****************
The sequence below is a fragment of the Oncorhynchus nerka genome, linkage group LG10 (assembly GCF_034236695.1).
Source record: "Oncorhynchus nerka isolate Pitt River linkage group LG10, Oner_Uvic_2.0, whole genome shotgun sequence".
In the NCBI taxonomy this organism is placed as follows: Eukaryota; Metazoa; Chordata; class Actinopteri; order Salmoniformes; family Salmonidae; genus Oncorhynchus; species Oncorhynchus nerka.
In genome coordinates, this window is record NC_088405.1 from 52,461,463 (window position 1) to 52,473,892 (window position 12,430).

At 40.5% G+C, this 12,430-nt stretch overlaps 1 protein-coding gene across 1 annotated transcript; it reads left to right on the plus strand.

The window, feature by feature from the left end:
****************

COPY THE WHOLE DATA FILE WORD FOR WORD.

The sequence below is a fragment of the Oncorhynchus nerka genome, linkage group LG10 (assembly GCF_034236695.1).
Source record: "Oncorhynchus nerka isolate Pitt River linkage group LG10, Oner_Uvic_2.0, whole genome shotgun sequence".
In the NCBI taxonomy this organism is placed as follows: Eukaryota; Metazoa; Chordata; class Actinopteri; order Salmoniformes; family Salmonidae; genus Oncorhynchus; species Oncorhynchus nerka.
In genome coordinates, this window is record NC_088405.1 from 52,461,463 (window position 1) to 52,473,892 (window position 12,430).

At 40.5% G+C, this 12,430-nt stretch overlaps 1 protein-coding gene across 1 annotated transcript; it reads left to right on the plus strand.

The window, feature by feature from the left end: